It has been more than 15 years since journalist Barbara Ehrenreich went undercover to work at minimum wage jobs for three months. She juggled two jobs at a time, worked 14-hour days, but found it impossible to make financial ends meet.
Minimum wage earners are too often blamed for the challenges they face, when the real cause is the systemic economic downward spiral Ehrenreich encountered. If, for example, you can’t scrape together first and last month’s rent, your next best option is a cheap motel room that costs a lot more than an apartment in the long run. Maybe you end up living in your car, or in a shelter if it feels safe enough. Without a stove or refrigerator, you rely on more expensive, less nutritious food that can be microwaved at the corner store. Many low-income neighbourhoods don’t have grocery stores.
The realities facing minimum wage earners in the United States — and in Canada, too — are shameful in wealthy countries like ours. Ehrenreich wrote in Nickel and Dimed: On Not Getting by in America:
“Shame on our own dependence on the underpaid labour of others. When someone works for less pay than she can live on — when she goes hungry so that you can eat more cheaply and conveniently — then she has made a great sacrifice for you. The working poor are the major philanthropists of our society.”
Some poverty activists objected to a wealthy, highly educated woman like Ehrenreich “slumming it” for a couple of months and writing as if she truly understood the exhausting, precarious and impossible circumstances. Nickel and Dimed, they said, was just something for rich liberals to lament over lattes. Nor are the working poor “philanthropists.” The word implies generosity, not being systemically mugged.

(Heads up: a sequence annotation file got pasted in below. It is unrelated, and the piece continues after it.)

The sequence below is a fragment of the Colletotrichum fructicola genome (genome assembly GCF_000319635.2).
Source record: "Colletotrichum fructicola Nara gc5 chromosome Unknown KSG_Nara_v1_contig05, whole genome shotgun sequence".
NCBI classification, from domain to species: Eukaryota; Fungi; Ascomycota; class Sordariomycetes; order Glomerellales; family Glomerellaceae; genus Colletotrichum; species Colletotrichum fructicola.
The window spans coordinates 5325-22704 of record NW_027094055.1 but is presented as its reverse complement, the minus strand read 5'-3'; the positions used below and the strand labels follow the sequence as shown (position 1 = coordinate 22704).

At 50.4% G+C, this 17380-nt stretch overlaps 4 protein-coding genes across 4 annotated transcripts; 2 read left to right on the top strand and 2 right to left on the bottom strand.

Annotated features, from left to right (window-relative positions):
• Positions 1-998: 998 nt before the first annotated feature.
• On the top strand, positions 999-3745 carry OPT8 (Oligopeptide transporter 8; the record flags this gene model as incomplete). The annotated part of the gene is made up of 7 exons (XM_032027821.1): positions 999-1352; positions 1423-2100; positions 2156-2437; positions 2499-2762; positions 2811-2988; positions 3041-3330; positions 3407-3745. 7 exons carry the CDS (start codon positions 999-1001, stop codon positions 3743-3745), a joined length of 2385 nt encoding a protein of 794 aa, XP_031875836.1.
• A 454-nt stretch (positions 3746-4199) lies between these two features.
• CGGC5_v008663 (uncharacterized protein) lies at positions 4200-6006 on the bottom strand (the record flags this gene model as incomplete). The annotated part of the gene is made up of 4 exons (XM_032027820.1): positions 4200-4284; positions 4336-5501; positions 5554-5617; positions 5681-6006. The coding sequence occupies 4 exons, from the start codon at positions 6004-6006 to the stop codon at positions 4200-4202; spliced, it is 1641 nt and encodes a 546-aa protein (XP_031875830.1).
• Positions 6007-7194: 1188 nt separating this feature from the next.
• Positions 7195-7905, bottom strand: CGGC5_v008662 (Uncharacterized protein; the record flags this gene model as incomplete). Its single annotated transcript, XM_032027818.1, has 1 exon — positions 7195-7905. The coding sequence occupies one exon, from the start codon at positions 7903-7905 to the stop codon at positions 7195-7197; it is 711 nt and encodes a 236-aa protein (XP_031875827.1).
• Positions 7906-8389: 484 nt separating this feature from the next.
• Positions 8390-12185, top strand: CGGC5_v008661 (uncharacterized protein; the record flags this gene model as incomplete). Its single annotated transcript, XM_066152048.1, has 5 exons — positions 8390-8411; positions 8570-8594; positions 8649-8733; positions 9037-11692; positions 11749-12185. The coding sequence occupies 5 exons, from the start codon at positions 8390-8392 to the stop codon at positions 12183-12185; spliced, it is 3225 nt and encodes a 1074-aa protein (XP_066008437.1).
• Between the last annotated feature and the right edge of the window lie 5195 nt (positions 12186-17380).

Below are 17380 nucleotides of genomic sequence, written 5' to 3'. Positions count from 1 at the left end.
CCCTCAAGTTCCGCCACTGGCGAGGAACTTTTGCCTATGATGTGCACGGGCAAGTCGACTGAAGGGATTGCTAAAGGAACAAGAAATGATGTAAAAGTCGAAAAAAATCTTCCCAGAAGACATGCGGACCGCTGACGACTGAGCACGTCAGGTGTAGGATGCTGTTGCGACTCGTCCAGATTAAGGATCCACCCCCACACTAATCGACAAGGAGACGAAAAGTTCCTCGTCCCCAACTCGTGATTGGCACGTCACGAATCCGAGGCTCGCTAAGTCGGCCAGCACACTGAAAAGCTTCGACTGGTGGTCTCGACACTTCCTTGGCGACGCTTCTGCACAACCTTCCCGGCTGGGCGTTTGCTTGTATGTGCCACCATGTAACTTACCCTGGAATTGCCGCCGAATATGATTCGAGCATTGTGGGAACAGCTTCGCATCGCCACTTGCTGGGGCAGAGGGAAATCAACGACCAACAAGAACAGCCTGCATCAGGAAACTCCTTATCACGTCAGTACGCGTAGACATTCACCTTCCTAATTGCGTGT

Ehrenreich is right though. At the McDonald’s drive-through window, the harried, headset-wearing single mom working for minimum wage knocks a dime off of every burger. I may decry the plight of working poor, but each and every day I am the beneficiary of their low wages.
Right now in Canada, most help wanted advertisements are for retail, food service and hospitality positions. All of them pay minimum wage, or a few cents more, per hour. That minimum varies from province to province, but it almost always falls below recognized poverty lines and comes nowhere near the cost of living.
Living Wage Canada (www.livingwagecanada.ca) wants to change that. These local citizens’ groups are springing up across Canada. They use a formula to calculate the actual cost of living in their particular communities. Then, they advocate for a minimum wage that meets that need.
There is mounting evidence that where a living wage is paid, municipalities enjoy increased civic involvement and local consumer spending. Health-care and social costs associated with poverty decrease. Employers report decreases in absenteeism, turnover, and recruitment and training costs, and a boost in morale and productivity. Their businesses also attract consumers who are looking to spend in socially responsible ways.
For employees, a living wage means greater financial stability, more time for continuing education and training, and better health.
Labour Day is a day to remember the historic accomplishments of labour movements, such as the eight-hour workday, overtime pay, workplace safety standards, maternity and parental leave, vacation pay, and protection from discrimination and harassment. It is a day to commit ourselves to a living wage for the working poor.
Very Rev. David Giuliano is a former United Church moderator and a minister with St. John’s United in Marathon, Ont.
Keep it free!
If you enjoy reading our online stories about ethical living, justice and faith, please make a donation to the Friends of The Observer Fund. Supporting our award-winning journalism will help you and others to continue to access ucobserver.org for free in the months to come.